University can be intimidating. Thousands of unknown faces, cryptic messages emblazoned on PowerPoints and an unending list of acronyms that can be confusing and confronting. One way to ensure you don’t get lost in the jungle is to make successful connections to the support services offered at university. This chapter begins by discussing the importance of asking for help at university, and then helps you to create your own support contact list. Next, it considers the types of varied support staff and peers you can access, followed by a look at the inclusivity of all students at universities, especially those with a disability. The chapter concludes by explaining the value of reaching out for support to maintain your mental health while studying.
Asking for Help
At university, there are many individuals and support services who can help you plan your path. Students grapple with unfamiliar university paperwork and technology with little assistance as they proudly tackle perhaps newfound roles as adult decision-makers. Seeking help is a strength, not a weakness, particularly when that help comes from well-informed individuals who have your best interests in mind. When you share your goals and include others in your planning, you develop both a support network and a system of personal accountability. Being held accountable for your goals means that others are also tracking your progress and are interested in seeing you succeed. When you are working towards a goal and sticking to a plan, it’s important to have unconditional cheerleaders in your life as well as people who keep pushing you to stay on track, especially if they see you stray. Knowing who in your life can play these supportive roles will allow you the opportunity to confidently immerse yourself in the university experience.
Your Support Contact List
When you start a new job, go to a new school, or even fill out paperwork at a new doctor’s office, you’re often asked to provide contact information for someone who can assist in making decisions and look out for your best interests in the event of an emergency. Academic decision-making and planning doesn’t involve the same level of urgency, but it’s useful to have in mind the people in your personal life and university life who motivate and support your plans, or can assist you in setting them. Prepare your support call (text, email, or direct message) list now so that all you have to do is pick up your phone to get the support you need. Keep in mind that one person can fulfill more than one role. Use the following table as a catalogue for your support call list.
Table 3.1. Support contact list
All universities provide resources to assist you with your academic planning. Academic advisors may also be called success coaches, mentors, or counselors. They may be staff members, or faculty members who may provide advisement as an additional role to their teaching responsibilities. Regardless of what your university calls this role, academic advisors are individuals who are able to assist you in navigating the puzzle of your academic plan and piecing your courses and requirements together with your other life obligations to help you meet your goals.
An advisor is an expert on your university and its major requirements and policies, while you are the expert on your life circumstances and your ability to manage your study time and workload. It is also an advisor’s responsibility to understand the details of your degree requirements. This person can teach you how to best utilise university resources to make decisions about your academic and career path. An advisor can help you connect with other university staff and faculty who might be integral to supporting your success. Together with your advisor, you can create a semester-by-semester plan for the courses you will take and the special requirements you will need. Even if your university does not require advising, it is wise to meet with an advisor every semester to both check your progress and learn about new opportunities that might lend you a competitive advantage in entering your career. Common functions that academic advisors can help you with include:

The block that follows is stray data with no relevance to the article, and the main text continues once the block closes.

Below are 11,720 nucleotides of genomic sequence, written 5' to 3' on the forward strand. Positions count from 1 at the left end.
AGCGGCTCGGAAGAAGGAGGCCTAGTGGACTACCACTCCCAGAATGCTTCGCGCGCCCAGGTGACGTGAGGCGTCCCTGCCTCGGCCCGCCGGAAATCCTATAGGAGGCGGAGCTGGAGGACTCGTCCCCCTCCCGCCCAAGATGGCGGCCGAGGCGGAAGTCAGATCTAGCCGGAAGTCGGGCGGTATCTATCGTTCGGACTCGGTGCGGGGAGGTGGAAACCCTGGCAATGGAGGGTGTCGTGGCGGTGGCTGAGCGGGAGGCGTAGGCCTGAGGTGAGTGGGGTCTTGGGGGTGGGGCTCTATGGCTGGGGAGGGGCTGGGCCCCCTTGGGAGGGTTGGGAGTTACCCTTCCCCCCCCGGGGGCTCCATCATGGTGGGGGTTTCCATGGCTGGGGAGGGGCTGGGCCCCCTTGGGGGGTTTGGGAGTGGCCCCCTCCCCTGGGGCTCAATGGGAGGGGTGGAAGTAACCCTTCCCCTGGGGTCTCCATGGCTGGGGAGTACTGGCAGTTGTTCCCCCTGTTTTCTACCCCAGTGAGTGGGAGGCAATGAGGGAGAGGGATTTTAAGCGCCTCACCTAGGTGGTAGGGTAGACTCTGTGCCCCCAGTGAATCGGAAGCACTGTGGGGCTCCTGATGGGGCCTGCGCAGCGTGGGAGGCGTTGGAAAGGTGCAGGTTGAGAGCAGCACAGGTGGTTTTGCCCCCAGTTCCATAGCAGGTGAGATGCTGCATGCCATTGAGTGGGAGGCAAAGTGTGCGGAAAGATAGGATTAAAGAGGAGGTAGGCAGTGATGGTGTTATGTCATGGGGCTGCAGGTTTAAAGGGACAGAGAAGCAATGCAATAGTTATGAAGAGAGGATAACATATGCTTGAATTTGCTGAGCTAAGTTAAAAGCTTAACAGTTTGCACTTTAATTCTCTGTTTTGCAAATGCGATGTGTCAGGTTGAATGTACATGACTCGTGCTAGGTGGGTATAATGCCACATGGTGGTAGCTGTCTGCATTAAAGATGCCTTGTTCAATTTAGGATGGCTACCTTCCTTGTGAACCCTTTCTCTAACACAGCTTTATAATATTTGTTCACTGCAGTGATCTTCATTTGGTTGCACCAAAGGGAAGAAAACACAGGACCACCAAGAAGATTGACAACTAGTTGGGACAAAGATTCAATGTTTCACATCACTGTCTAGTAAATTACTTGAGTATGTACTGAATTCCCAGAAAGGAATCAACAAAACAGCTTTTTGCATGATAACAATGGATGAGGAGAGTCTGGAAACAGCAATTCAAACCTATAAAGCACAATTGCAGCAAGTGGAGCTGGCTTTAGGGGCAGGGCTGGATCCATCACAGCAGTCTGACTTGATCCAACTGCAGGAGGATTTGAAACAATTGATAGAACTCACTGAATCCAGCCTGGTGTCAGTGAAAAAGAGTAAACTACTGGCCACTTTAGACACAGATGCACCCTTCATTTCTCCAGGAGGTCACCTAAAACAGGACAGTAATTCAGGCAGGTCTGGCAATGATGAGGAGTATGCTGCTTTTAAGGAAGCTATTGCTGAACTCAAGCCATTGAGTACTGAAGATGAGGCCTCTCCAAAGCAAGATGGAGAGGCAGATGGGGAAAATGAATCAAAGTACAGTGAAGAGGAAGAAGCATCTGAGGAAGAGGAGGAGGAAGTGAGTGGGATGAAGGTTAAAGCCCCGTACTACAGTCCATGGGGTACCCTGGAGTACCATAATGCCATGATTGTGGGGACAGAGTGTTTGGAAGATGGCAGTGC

- Setting educational and career goals
- Selecting a major and/or minor
- Understanding the requirements of your degree
- Navigating the online tools that track the progress of your degree
- Calculating your Grade Point Average (GPA) and understanding how certain choices may impact it
- Discussing your academic progress from semester to semester
- Assisting with time management strategies
- Connecting with other support and resources at the university such as counseling, tutoring, and career services
- Navigating institutional policies such as grade appeals, admission to special programs, and other concerns
- Strategising how to make important contacts with faculty or other university administrators and staff as necessary (such as discussing how to construct professional emails)
- Discussing transfer options, if applicable
- Preparing for graduate school applications
Lecturers as Learning Partners
In primary and secondary education, the teacher often has the dual role of both instructor and authority figure for students. Children come to expect their teachers to tell them what to do, how to do it, and when to do it. University learners, on the other hand, seem to work better when they begin to think of their lecturers as respected experts who are partners in their education. The change in the relationship for you as a learner accomplishes several things: it gives you ownership and decision-making ability in your own learning, and it enables you to personalise your learning experience to best fit your own needs. For the lecturer, it gives them the opportunity to help you meet your needs and expectations, rather than focusing all their time on trying to get information to you.
The way to develop learning partnerships is through direct communication with your lecturers. If there is something you do not understand or need to know more about, go directly to them. When you have ideas about how you can personalise assignments or explore areas of the subject that interest you or better fit your needs, ask them about it. Ask your lecturers for guidance and recommendations, and above all, demonstrate to them that you are taking a direct interest in your own learning. Most lecturers are thrilled when they encounter students who want to take ownership of their learning, and they will gladly become a resourceful guide for you.